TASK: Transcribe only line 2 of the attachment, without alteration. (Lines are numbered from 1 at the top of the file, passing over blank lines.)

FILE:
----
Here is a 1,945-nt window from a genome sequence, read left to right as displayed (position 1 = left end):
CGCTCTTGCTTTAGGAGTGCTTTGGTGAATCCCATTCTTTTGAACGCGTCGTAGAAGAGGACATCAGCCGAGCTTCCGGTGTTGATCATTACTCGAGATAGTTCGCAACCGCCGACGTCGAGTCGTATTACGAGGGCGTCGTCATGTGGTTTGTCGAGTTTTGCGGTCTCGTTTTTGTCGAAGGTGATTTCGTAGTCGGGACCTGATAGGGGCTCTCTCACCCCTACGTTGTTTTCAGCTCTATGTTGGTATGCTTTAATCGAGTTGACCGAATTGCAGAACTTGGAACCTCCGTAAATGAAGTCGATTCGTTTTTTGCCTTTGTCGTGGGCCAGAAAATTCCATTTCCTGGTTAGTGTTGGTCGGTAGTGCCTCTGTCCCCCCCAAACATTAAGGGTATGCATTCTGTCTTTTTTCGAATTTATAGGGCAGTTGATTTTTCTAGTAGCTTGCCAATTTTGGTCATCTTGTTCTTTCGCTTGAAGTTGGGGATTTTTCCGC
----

CGCTCTTGCTTTAGGAGTGCTTTGGTGAATCCCATTCTTTTGAACGCGTCGTAGAAGAGGACATCAGCCGAGCTTCCGGTGTTGATCATTACTCGAGATAGTTCGCAACCGCCGACGTCGAGTCGTATTACGAGGGCGTCGTCATGTGGTTTGTCGAGTTTTGCGGTCTCGTTTTTGTCGAAGGTGATTTCGTAGTCGGGACCTGATAGGGGCTCTCTCACCCCTACGTTGTTTTCAGCTCTATGTTGGTATGCTTTAATCGAGTTGACCGAATTGCAGAACTTGGAACCTCCGTAAATGAAGTCGATTCGTTTTTTGCCTTTGTCGTGGGCCAGAAAATTCCATTTCCTGGTTAGTGTTGGTCGGTAGTGCCTCTGTCCCCCCCAAACATTAAGGGTATGCATTCTGTCTTTTTTCGAATTTATAGGGCAGTTGATTTTTCTAGTAGCTTGCCAATTTTGGTCATCTTGTTCTTTCGCTTGAAGTTGGGGATTTTTCCGC